Javascript ‘==’ operator and indexOf failure

The other day my collegue, Steve Skrla, was having an infinite recursion issue caused by my javascript clone function. We discovered that the for some reason it was equating a string value with an array value. After a little more digging Steve found the culprit. Simply put, Javascript’s == operator is broken.

I did a little more digging and discovered exactly what Javascript is doing. It turns out that when comparing anything to a string, Javascript first runs a toString on the other item being compared.


I should say that this functionality is defined in ECMA script.

From 11.9.3 The Abstract Equality Comparison Algorithm:

20.If Type(x) is either String or Number and Type(y) is Object,
return the result of the comparison x == ToPrimitive(y).
21.If Type(x) is Object and Type(y) is either String or Number,
return the result of the comparison ToPrimitive(x) == y.

Even though this functionality is as-designed, I believe it is still a bug. I think both steps 20 and 21 should both return false. This is what most people expect and how other scripting languages work. Please see the comments for more discussion.


Consider the following:

All of the above alerts will output true. Just to go one step further and show that == is inconsistent in its behavior take a look at the following example:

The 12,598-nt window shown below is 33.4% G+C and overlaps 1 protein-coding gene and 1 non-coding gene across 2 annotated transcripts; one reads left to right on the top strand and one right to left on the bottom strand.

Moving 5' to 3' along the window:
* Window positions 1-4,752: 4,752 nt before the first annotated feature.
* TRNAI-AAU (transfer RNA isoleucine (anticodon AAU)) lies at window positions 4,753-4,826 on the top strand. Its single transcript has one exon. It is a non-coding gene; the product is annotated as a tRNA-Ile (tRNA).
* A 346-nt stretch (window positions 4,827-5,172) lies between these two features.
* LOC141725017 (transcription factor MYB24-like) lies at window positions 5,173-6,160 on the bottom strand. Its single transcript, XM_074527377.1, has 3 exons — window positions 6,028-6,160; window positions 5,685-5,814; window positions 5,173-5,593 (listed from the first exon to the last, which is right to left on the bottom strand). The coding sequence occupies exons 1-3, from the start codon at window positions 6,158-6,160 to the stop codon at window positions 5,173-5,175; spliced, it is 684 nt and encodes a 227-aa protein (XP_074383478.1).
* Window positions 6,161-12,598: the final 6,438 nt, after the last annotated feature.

Notice the difference in this example than the previous. I am comparing an array with an object instead of an object with a string. Here, == does a type check and the 2 objects are deemed not equal. == only calls the toString on objects when they are compared with a string.

IndexOf broken

Things can get a little precarious when using indexOf. The good news is that Firefox implements an array indexOf operation that works correctly. The bad news is that IE (at least) doesn’t implement indexOf at all. This means that those of us relying on libraries like JQuery, Prototype, ExtJS …etc have custom implementations of indexOf that look something like this:

Notice the reliance on the == operator. This means that our indexOf’s don’t really work:

The above will output 0 because it equated “Jason” to [[“Jason”]]. This is wrong.

The Fix

While we can’t fix the == we can fix our libraries’ indexOf implementations. All we need to do is use the === (triple equals) operator which does an additional typeof check internally:

Please help get this information out in the wild so library developers can get this fix in.

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